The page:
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My Name Is Red Paperback – August 27, 2002

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Product Details

  • Paperback: 432 pages
  • Publisher: Vintage; Reprint edition (August 27, 2002)
  • Language: English
  • ISBN-10: 0375706852
  • ISBN-13: 978-0375706851
  • Product Dimensions: 5.1 x 0.9 x 8 inches
  • Shipping Weight: 9.9 ounces (View shipping rates and policies)
  • Average Customer Review: 4.0 out of 5 stars  See all reviews (217 customer reviews)
  • Amazon Best Sellers Rank: #13,706 in Books (See Top 100 in Books)

Editorial Reviews

From Publishers Weekly

Acclaimed Turkish novelist Pamuk offers this fascinating murder mystery set against the backdrop of 16th-century Istanbul. The story surrounds a sultan who commissions a book to celebrate his life and times, as well as a set of talented artists hired to recreate the work in the European style. But when one of the artists disappears, the answer to his whereabouts seems to lie in the images themselves. British narrator John Lee reads with a classical tone, drawing on his theatrical experience to create a rousing, epic, but personal reading sure to appeal to a wide range of listeners. Lee reads with such inherent skill that his words seem to be coming straight from memory, recreating Pamuk's ancient world in colorful clarity. A Knopf hardcover (Reviews, Aug. 6).
Copyright © Reed Business Information, a division of Reed Elsevier Inc. All rights reserved. --This text refers to an out of print or unavailable edition of this title.

From Library Journal

In 16th-century Istanbul, master miniaturist and illuminator of books Enishte Effendi is commissioned to illustrate a book celebrating the sultan. Soon he lies dead at the bottom of a well, and how he got there is the crux of this novel. A number of narrators give testimony to what they know about the circumstances surrounding the murder. The stories accumulate and become more detailed as the novel progresses, giving the reader not only a nontraditional murder mystery but insight into the mores and customs of the time. In addition, this is both an examination of the way figurative art is viewed within Islam and a love story that demonstrates the tricky mechanics of marriage laws. Award-winning Turkish author Pamuk (The White Castle) creatively casts the novel with colorful characters (including such entities as a tree and a gold coin) and provides a palpable sense of atmosphere of the Ottoman Empire that history and literary fans will appreciate. Recommended. Marc Kloszewski, Indiana Free Lib., PA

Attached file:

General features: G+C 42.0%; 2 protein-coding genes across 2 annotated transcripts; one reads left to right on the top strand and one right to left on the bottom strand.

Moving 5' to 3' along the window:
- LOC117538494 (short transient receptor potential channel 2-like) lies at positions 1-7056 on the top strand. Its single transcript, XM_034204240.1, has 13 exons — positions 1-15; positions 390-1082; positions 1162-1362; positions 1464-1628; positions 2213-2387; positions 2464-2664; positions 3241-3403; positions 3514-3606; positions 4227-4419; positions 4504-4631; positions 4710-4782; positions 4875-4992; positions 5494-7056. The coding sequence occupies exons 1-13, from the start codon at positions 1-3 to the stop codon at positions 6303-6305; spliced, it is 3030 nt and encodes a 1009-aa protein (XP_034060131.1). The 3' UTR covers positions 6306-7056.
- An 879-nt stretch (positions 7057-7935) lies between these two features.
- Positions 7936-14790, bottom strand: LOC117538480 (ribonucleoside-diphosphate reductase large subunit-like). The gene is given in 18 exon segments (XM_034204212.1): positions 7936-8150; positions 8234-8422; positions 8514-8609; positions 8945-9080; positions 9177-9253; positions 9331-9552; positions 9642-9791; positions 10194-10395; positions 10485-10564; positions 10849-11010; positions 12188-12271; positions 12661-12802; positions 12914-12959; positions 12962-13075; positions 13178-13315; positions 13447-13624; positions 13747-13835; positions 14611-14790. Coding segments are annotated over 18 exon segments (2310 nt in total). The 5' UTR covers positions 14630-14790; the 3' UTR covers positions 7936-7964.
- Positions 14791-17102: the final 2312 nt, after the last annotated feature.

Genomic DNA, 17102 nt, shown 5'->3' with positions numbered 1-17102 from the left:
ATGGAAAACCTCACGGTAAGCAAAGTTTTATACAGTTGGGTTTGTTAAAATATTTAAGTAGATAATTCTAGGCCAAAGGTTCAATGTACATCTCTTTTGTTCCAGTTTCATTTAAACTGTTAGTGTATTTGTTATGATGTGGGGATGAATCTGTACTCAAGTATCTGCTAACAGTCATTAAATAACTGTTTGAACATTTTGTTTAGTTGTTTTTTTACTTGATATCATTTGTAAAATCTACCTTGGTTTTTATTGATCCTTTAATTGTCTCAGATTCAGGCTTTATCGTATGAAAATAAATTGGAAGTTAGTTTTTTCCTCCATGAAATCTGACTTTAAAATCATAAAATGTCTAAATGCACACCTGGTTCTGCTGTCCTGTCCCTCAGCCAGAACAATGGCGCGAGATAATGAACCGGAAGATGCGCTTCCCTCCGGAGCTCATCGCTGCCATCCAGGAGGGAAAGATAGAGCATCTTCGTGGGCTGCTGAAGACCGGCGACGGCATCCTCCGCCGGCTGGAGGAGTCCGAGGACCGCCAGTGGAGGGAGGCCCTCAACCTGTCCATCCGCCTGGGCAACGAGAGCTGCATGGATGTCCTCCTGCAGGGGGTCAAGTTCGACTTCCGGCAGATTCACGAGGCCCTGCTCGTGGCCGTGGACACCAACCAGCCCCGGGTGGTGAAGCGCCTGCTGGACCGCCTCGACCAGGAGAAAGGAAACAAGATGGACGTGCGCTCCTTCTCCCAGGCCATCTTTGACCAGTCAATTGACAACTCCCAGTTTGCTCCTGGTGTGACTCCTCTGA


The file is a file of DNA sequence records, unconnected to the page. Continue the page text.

Copyright 2001 Reed Business Information, Inc. --This text refers to the Hardcover edition.

Customer Reviews

This is a good book: not something you have to race to end to find out what happened.
Hari Chandraprakasam
A unusual style and a great multi-level story, as if the dense intricate beautiful tile-work of the Ottomans became literature.
Stephen McHenry
This novel is very unique in that the story is told from the point of view of many characters.
Lock Lover

Most Helpful Customer Reviews

294 of 299 people found the following review helpful By frumiousb VINE VOICE on February 17, 2003
Format: Paperback Verified Purchase
Early in the novel, a miniaturist named Olive says "Through our colors, paints, art and love, we remember that Allah had commanded us to "See"!". I found myself thinking about that line repeatedly later throughout this wonderful book.

First, be warned, this is not a quick read by any means. There is no omniscient narrative voice to smooth the path for the reader. Instead, the reader is presented with multiple voices and perspectives-- some from the characters themselves, some from the illustrations in the books, one memorable passage is even told from the point of view of ink itself.

And while there is a story and the story is important (the commissioning of the religiously dubious book by the Sultan, the subsequent murderer of Elegant Effendi, Black's efforts to find the killer, save the book and win the hand of his cousin Shekure), it is not as though the story were the book and it only orders the flow of the multiple perspectives rather than really making the reading of the book easier.